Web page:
» Subscribe Today!
The Power of Information
Home
The Ledger - EST. 1978 - Nashville Edition
X
Skip Navigation LinksHome > Article
VOL. 46 | NO. 8 | Friday, February 25, 2022

Senate OKs residency requirements for US House candidates

Print | Front Page | Email this story

NASHVILLE (AP) — Just weeks after finalizing Tennessee's new congressional boundaries, GOP lawmakers are now eyeing a possible residency requirement for Republican and Democratic U.S. House hopefuls eager to secure their political party's nomination later this year.

The GOP-controlled Senate on Monday advanced legislation requiring U.S. House and Senate candidates to meet the same criteria imposed on state legislative candidates, who must be Tennessee residents for at least three years and residents of the county they'll represent for at least one year "immediately preceding the election."

The bill passed 31-1, with Republican Sen. Todd Gardenhire casting the lone no vote. It must still pass the GOP-controlled House.

"I think y'all are trying to stop somebody from running," Gardenhire said, without naming a specific candidate.

The bill was passed as state lawmakers watch to see who lines up to win a freshly carved up congressional seat in Middle Tennessee. The district opened up after Gov. Bill Lee approved splitting fast-growing left-leaning Nashville into multiple congressional seats. Republicans hope doing so will give them a greater opportunity to flip a previously held Democratic seat.

Video producer Robby Starbuck has alleged that lawmakers are trying to keep him out of the race. Starbuck announced plans to run for Congress before Nashville was carved into three districts, and has received U.S. Sen. Rand Paul's support. Starbuck moved from California to Tennessee in 2019.

"Some legislators are trying to pass a bill to change the requirements to run for Congress in order to force me out of the race," Starbuck tweeted earlier this month. "You can't make this stuff up. They can't beat me fair and square so they're trying to change the rules in the middle of the game."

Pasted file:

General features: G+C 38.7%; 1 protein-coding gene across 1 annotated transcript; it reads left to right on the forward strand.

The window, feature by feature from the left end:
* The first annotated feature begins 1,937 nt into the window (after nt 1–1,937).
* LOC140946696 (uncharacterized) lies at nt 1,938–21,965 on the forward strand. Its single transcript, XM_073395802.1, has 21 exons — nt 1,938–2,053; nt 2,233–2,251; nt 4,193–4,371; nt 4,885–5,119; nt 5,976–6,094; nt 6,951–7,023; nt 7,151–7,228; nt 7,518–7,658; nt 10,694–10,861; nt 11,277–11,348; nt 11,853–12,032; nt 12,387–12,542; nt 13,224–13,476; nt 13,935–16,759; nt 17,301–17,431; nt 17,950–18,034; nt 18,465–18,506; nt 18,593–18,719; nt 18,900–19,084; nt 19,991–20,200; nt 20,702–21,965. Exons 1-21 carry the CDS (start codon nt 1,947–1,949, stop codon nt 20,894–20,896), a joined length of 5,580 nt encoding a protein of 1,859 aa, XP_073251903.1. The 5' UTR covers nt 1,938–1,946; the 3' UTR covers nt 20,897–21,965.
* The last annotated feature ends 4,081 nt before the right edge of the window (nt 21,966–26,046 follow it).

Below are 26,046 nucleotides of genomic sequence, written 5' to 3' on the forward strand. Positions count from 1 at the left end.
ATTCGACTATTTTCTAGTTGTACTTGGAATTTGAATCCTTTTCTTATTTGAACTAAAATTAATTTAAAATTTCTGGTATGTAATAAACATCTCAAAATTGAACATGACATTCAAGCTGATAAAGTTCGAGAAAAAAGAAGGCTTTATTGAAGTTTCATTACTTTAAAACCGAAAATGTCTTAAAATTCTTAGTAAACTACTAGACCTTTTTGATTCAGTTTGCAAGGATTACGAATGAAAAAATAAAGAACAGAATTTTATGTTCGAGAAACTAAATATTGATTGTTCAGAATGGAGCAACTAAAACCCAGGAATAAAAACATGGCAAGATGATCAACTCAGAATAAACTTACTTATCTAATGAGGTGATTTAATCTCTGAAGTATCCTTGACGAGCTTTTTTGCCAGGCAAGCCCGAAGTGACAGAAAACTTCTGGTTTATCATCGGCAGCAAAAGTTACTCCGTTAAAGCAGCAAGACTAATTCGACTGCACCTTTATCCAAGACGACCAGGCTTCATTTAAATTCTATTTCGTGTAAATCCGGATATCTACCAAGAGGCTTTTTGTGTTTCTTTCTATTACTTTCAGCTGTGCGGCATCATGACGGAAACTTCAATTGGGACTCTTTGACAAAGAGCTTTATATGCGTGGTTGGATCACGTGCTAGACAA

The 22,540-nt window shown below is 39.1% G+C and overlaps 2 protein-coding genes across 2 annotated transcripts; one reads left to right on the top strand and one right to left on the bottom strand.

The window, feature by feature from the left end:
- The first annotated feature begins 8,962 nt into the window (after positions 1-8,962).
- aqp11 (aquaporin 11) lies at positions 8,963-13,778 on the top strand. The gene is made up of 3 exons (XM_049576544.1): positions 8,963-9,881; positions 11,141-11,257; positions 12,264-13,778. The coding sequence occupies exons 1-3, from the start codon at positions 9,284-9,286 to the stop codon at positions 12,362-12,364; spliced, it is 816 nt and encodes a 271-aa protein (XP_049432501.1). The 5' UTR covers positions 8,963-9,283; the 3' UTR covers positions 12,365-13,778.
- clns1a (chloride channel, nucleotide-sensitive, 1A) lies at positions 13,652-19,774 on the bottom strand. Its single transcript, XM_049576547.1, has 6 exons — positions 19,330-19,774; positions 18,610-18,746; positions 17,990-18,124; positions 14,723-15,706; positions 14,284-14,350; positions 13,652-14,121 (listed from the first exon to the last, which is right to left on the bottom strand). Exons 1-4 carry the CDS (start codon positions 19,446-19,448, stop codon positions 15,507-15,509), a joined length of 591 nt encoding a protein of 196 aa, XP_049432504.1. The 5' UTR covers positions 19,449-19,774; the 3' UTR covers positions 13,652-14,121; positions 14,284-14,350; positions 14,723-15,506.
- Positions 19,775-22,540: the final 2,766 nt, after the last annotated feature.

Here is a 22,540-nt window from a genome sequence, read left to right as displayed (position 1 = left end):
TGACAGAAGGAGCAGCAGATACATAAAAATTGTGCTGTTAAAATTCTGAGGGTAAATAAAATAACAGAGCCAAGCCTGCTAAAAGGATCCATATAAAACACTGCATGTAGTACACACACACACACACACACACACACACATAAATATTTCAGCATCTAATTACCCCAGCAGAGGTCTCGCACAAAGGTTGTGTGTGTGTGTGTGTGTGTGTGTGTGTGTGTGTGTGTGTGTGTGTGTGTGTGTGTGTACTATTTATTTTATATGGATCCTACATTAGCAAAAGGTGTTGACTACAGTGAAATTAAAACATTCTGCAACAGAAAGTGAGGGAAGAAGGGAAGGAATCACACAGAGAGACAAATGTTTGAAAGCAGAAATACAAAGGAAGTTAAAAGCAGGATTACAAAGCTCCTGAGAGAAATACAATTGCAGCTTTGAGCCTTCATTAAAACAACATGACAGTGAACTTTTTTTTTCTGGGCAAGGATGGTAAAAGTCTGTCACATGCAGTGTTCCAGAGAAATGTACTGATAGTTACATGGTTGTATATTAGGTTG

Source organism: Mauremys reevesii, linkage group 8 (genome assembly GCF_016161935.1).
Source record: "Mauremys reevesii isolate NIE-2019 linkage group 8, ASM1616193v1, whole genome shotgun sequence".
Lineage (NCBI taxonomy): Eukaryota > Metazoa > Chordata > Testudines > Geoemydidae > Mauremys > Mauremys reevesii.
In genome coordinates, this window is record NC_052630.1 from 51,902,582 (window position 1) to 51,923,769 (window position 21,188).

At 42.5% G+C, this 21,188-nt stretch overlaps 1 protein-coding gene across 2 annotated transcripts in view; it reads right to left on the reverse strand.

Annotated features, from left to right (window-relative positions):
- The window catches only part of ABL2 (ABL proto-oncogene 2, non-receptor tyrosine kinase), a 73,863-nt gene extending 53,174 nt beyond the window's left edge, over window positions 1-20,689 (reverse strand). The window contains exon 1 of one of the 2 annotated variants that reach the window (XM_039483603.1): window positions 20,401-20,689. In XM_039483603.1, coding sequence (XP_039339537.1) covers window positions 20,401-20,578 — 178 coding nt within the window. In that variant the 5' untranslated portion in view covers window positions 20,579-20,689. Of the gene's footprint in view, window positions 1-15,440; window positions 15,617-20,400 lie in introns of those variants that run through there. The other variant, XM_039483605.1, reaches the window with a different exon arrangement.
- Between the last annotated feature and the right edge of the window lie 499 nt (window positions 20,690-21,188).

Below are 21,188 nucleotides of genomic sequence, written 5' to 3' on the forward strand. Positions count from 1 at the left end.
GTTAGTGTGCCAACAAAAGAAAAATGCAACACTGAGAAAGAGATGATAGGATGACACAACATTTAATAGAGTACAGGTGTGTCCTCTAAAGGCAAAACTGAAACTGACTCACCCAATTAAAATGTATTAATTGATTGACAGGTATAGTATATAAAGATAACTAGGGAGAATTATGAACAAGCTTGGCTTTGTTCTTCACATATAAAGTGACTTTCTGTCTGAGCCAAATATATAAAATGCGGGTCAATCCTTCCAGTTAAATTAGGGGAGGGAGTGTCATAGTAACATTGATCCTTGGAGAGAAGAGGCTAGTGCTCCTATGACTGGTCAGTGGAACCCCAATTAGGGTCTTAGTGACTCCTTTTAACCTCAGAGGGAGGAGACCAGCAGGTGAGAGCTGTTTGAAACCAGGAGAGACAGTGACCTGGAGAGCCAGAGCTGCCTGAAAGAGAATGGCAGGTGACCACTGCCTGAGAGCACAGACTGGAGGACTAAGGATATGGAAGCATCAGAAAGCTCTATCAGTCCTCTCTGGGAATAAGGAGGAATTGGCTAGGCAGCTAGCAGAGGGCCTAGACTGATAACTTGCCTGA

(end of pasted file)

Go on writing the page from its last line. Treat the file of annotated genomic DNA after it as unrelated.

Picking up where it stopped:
It is unclear if the proposal is legal under the U.S. Constitution, which only dictates that a congressional candidate be a citizen for at least seven years, at least 25 years old and an "inhabitant" of the state in which they want to be elected. The U.S. Supreme Court has previously determined that any requirement not explicitly outlined in the Constitution is out of bounds.

Supporters of the bill said those who don't meet the new qualifications can run as independents.

"We are not preventing anyone from running for office in passing this bill," said Republican Sen. Mike Bell.

Within hours of Lee signing off on the newly drawn congressional maps on Feb. 7, former President Donald Trump announced his endorsement of Morgan Ortagus. The former State Department spokesperson hadn't made it official yet at the time of Trump's declaration, but the new Nashville transplant has since filed to run.

Other candidates include businessman Quincy McKnight and retired National Guard Brig. Gen. Kurt Winstead. Several more — including Maury County Mayor Andy Ogles and former state House Speaker Beth Harwell — are considering whether to join them.

Follow us on Facebook, Twitter & RSS:
Sign-Up For Our FREE email edition
Get the news first with our free weekly email
Name
Email  
TNLedger.com Knoxville Editon
RECORD TOTALS DAY WEEK YEAR
PROPERTY SALES 0 0 0
MORTGAGES 0 0 0
FORECLOSURE NOTICES 0 0 0
BUILDING PERMITS 0 0 0
BANKRUPTCIES 0 0 0
BUSINESS LICENSES 0 0 0
UTILITY CONNECTIONS 0 0 0
MARRIAGE LICENSES 0 0 0